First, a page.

What should it be?

I grew up in the Chicago suburbs, and looked up my childhood home. (3 bed 2.5 bath- fairly middle of the road reasonable) - The annual tax bill is almost $10k, almost 12% of the median household income of Illinois, in property tax alone. Yes that is for a single family home, but even small units have a high portion of rent going right to taxes inflating their costs.

The issue may be housing costs, but if those went down, so would the tax revenue. Without a massive change in the income available in these areas, massive amounts of money from household budgets goes straight to these taxes, hiking up rent prices significantly even with lower RE prices.

I personally vote for higher taxes and think I should be taxed more where I currently live- but people in Illinois are being absolutely squeezed and I would say the taxes ARE too high there, and don't have much room to grow if they want to deal with unfunded liabilities. Hoping for economic growth to take care of that seems like wishful thinking.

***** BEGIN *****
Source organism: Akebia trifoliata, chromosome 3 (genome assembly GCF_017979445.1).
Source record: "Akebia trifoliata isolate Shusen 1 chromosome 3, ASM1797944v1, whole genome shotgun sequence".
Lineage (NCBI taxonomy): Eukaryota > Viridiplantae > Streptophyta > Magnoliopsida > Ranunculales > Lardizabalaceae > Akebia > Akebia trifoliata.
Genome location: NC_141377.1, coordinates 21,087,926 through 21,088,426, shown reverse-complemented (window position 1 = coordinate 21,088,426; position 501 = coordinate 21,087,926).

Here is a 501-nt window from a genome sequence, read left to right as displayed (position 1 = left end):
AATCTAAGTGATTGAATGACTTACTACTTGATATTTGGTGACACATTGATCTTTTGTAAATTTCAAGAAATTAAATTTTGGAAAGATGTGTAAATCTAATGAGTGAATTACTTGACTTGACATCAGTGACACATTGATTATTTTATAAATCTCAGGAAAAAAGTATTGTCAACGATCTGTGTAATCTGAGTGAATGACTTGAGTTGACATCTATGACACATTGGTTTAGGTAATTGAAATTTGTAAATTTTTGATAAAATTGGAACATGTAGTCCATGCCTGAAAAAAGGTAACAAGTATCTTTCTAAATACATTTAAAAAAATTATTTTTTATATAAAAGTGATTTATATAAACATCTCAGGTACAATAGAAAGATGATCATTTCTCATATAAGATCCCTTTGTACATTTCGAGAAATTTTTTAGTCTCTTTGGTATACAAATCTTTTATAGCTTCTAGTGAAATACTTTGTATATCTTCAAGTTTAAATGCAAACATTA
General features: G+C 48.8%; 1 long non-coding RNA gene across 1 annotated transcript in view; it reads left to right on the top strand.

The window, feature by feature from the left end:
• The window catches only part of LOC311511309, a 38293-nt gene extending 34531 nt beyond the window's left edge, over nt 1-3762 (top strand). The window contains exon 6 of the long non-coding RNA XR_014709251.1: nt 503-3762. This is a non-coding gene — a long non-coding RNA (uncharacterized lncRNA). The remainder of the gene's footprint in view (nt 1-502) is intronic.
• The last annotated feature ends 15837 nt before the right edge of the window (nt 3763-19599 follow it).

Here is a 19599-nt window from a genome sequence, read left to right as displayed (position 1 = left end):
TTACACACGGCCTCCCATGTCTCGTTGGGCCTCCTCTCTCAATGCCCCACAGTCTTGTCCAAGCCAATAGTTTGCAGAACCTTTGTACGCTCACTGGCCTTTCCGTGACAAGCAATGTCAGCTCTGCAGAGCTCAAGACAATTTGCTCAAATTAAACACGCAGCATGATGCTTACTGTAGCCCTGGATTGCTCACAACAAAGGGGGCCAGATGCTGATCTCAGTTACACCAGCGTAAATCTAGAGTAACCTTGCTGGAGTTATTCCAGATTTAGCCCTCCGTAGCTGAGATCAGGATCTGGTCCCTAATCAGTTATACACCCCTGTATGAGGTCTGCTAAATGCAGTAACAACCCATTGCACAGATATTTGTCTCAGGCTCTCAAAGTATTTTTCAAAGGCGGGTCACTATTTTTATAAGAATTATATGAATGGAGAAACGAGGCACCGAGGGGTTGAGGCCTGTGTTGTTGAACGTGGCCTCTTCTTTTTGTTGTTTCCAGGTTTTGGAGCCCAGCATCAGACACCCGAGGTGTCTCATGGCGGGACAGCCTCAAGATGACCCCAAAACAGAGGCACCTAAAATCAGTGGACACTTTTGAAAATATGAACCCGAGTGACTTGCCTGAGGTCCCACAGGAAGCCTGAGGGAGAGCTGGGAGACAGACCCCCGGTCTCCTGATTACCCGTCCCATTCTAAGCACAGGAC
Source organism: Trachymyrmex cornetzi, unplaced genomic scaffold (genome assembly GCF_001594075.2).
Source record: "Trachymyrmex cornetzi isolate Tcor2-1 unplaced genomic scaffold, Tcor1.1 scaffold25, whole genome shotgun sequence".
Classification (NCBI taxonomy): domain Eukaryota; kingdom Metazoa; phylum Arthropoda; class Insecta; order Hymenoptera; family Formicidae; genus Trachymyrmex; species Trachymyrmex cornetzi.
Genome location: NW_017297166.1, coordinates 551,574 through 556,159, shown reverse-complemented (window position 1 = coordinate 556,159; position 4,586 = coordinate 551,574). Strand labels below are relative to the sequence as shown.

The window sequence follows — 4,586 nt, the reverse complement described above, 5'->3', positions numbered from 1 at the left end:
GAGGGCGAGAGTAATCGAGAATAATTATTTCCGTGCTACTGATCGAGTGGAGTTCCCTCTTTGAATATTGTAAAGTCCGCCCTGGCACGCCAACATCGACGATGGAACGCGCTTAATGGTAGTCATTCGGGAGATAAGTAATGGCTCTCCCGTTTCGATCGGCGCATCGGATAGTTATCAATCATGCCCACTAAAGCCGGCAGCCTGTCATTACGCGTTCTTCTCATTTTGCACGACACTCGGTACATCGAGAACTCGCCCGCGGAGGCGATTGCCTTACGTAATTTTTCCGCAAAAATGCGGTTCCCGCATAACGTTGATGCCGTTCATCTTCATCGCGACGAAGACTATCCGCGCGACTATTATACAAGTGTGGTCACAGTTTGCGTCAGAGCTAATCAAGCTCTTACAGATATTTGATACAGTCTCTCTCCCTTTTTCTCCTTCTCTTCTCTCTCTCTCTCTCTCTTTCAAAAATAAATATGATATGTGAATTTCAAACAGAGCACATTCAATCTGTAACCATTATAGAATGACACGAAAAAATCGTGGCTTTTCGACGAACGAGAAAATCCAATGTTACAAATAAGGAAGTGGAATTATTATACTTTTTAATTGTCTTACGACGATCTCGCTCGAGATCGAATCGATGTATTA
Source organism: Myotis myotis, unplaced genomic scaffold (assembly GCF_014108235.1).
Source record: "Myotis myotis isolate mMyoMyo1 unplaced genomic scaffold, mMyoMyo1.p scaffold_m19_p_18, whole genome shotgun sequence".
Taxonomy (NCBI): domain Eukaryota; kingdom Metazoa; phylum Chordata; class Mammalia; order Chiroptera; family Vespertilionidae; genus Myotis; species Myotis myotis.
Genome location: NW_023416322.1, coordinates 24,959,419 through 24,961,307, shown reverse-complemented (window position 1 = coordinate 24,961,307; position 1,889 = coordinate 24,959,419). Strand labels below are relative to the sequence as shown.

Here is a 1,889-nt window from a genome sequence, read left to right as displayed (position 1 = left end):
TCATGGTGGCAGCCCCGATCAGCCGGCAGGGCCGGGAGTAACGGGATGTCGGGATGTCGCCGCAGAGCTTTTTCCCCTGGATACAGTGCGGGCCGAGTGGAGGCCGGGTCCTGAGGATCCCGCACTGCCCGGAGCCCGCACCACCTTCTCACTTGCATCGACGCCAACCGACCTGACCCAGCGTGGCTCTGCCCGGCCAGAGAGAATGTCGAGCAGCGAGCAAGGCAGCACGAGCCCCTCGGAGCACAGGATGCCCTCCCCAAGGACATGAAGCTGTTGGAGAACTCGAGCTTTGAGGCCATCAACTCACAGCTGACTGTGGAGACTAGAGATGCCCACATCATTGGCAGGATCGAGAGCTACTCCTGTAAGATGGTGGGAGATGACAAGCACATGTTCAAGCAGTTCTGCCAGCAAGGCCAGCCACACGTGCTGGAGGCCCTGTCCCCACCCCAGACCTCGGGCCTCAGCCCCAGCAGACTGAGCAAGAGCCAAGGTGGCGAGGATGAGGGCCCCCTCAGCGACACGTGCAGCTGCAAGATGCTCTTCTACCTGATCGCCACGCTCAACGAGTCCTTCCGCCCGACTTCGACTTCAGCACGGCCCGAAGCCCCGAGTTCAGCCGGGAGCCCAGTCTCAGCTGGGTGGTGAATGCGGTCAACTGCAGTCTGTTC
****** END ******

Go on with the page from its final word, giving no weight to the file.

reeshau

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Re: State/City/County Employee Benefits TimeBomb
« Reply #4 on: January 31, 2024, 10:24:34 AM »
IL has the second-lowest funding ratio among the Ststes.  What's surprising to me about this list is that 7, plus DC, are 100% funded, or more.

https://equable.org/unfunded-liabilities-for-state-pension-plans-2022/

Morning Glory

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Re: State/City/County Employee Benefits TimeBomb
« Reply #5 on: January 31, 2024, 10:35:28 AM »
I posted about this in another thread but it seems to fit better here: